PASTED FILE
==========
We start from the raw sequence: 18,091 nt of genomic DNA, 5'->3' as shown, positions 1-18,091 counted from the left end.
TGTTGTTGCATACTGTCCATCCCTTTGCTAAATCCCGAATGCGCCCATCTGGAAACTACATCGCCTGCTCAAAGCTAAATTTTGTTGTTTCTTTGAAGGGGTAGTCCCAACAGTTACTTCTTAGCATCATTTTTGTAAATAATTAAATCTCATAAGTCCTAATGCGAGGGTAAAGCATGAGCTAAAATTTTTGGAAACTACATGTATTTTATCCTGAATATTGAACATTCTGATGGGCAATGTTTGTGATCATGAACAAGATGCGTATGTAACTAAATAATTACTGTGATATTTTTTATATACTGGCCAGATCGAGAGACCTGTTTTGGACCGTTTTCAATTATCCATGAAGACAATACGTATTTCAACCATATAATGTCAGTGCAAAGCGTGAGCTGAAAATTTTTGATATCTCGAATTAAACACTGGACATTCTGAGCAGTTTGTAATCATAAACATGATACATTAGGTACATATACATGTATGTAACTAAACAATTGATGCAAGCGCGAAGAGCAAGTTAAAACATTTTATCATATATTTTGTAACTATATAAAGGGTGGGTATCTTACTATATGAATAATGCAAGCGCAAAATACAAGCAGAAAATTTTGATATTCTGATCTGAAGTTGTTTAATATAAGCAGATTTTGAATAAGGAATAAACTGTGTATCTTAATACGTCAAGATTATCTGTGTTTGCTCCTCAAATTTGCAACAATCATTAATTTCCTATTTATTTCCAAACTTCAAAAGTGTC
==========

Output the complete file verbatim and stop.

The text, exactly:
We start from the raw sequence: 18,091 nt of genomic DNA, 5'->3' as shown, positions 1-18,091 counted from the left end.
TGTTGTTGCATACTGTCCATCCCTTTGCTAAATCCCGAATGCGCCCATCTGGAAACTACATCGCCTGCTCAAAGCTAAATTTTGTTGTTTCTTTGAAGGGGTAGTCCCAACAGTTACTTCTTAGCATCATTTTTGTAAATAATTAAATCTCATAAGTCCTAATGCGAGGGTAAAGCATGAGCTAAAATTTTTGGAAACTACATGTATTTTATCCTGAATATTGAACATTCTGATGGGCAATGTTTGTGATCATGAACAAGATGCGTATGTAACTAAATAATTACTGTGATATTTTTTATATACTGGCCAGATCGAGAGACCTGTTTTGGACCGTTTTCAATTATCCATGAAGACAATACGTATTTCAACCATATAATGTCAGTGCAAAGCGTGAGCTGAAAATTTTTGATATCTCGAATTAAACACTGGACATTCTGAGCAGTTTGTAATCATAAACATGATACATTAGGTACATATACATGTATGTAACTAAACAATTGATGCAAGCGCGAAGAGCAAGTTAAAACATTTTATCATATATTTTGTAACTATATAAAGGGTGGGTATCTTACTATATGAATAATGCAAGCGCAAAATACAAGCAGAAAATTTTGATATTCTGATCTGAAGTTGTTTAATATAAGCAGATTTTGAATAAGGAATAAACTGTGTATCTTAATACGTCAAGATTATCTGTGTTTGCTCCTCAAATTTGCAACAATCATTAATTTCCTATTTATTTCCAAACTTCAAAAGTGTC